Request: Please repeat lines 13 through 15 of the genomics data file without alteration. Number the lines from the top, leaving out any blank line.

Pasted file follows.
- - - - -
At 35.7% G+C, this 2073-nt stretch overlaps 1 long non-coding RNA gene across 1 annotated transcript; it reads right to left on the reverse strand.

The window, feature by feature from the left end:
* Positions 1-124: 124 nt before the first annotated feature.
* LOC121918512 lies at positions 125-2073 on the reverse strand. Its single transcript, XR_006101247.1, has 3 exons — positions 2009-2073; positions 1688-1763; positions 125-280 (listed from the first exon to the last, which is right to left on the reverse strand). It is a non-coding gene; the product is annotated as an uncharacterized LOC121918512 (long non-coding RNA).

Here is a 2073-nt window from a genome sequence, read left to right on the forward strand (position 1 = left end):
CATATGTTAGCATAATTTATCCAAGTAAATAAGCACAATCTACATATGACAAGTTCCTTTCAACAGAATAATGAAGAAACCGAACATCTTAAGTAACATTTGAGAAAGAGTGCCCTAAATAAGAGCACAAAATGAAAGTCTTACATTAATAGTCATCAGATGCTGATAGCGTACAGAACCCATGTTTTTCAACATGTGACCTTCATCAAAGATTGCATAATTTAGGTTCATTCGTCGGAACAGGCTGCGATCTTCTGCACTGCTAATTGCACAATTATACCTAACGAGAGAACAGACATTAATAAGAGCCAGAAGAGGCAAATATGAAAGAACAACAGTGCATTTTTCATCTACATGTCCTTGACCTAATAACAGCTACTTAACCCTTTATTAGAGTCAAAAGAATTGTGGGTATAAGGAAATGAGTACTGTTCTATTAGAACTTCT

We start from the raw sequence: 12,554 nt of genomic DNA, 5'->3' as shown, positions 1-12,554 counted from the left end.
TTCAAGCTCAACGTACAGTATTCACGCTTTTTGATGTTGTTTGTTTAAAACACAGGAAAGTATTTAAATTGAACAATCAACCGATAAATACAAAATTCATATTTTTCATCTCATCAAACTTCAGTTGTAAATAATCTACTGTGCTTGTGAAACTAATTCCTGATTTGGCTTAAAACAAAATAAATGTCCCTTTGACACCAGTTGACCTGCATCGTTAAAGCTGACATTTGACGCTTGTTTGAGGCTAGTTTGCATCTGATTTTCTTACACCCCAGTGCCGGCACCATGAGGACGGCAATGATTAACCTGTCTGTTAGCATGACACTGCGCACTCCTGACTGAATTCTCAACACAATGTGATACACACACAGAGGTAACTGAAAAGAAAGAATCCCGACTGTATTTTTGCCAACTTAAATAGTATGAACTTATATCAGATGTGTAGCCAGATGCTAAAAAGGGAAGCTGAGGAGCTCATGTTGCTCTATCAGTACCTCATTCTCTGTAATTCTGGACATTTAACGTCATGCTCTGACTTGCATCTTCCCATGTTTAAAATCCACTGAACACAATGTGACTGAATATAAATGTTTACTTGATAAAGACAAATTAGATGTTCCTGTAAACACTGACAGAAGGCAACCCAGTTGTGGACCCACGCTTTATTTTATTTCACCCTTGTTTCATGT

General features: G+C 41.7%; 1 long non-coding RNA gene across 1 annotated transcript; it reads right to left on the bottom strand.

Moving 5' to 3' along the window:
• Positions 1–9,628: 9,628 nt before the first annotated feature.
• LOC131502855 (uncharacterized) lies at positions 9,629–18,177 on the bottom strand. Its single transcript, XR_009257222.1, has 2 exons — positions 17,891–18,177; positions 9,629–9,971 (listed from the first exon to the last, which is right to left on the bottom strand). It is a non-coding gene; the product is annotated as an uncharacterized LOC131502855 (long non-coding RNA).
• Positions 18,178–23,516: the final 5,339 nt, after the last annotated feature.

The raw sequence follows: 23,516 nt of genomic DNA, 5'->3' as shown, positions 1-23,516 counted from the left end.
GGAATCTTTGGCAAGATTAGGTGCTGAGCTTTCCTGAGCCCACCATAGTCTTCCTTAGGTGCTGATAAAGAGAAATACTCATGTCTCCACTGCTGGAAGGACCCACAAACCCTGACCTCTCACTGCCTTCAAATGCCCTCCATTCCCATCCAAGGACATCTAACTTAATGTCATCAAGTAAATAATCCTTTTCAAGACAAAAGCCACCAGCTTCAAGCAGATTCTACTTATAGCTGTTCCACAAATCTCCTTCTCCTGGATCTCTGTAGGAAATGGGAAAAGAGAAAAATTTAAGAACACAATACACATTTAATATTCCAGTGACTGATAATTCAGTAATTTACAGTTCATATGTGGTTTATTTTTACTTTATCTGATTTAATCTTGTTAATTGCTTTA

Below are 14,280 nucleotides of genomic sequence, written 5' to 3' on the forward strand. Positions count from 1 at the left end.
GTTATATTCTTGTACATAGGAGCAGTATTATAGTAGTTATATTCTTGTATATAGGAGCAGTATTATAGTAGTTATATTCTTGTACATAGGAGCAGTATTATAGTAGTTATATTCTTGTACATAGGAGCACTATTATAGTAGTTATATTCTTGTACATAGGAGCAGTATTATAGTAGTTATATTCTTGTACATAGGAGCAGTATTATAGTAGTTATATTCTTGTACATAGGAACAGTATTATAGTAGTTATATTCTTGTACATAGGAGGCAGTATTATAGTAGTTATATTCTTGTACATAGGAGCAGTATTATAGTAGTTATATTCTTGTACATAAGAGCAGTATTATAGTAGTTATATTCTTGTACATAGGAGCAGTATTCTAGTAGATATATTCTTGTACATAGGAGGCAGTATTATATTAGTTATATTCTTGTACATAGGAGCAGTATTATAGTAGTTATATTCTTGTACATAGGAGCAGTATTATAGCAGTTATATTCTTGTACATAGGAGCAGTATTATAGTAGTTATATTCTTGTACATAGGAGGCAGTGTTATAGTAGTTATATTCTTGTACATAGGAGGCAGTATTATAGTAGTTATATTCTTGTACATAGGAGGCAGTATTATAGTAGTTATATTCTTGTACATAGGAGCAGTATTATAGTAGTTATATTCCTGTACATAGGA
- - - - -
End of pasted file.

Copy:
• Positions 18,178–23,516: the final 5,339 nt, after the last annotated feature.

The raw sequence follows: 23,516 nt of genomic DNA, 5'->3' as shown, positions 1-23,516 counted from the left end.
GGAATCTTTGGCAAGATTAGGTGCTGAGCTTTCCTGAGCCCACCATAGTCTTCCTTAGGTGCTGATAAAGAGAAATACTCATGTCTCCACTGCTGGAAGGACCCACAAACCCTGACCTCTCACTGCCTTCAAATGCCCTCCATTCCCATCCAAGGACATCTAACTTAATGTCATCAAGTAAATAATCCTTTTCAAGACAAAAGCCACCAGCTTCAAGCAGATTCTACTTATAGCTGTTCCACAAATCTCCTTCTCCTGGATCTCTGTAGGAAATGGGAAAAGAGAAAAATTTAAGAACACAATACACATTTAATATTCCAGTGACTGATAATTCAGTAATTTACAGTTCATATGTGGTTTATTTTTACTTTATCTGATTTAATCTTGTTAATTGCTTTA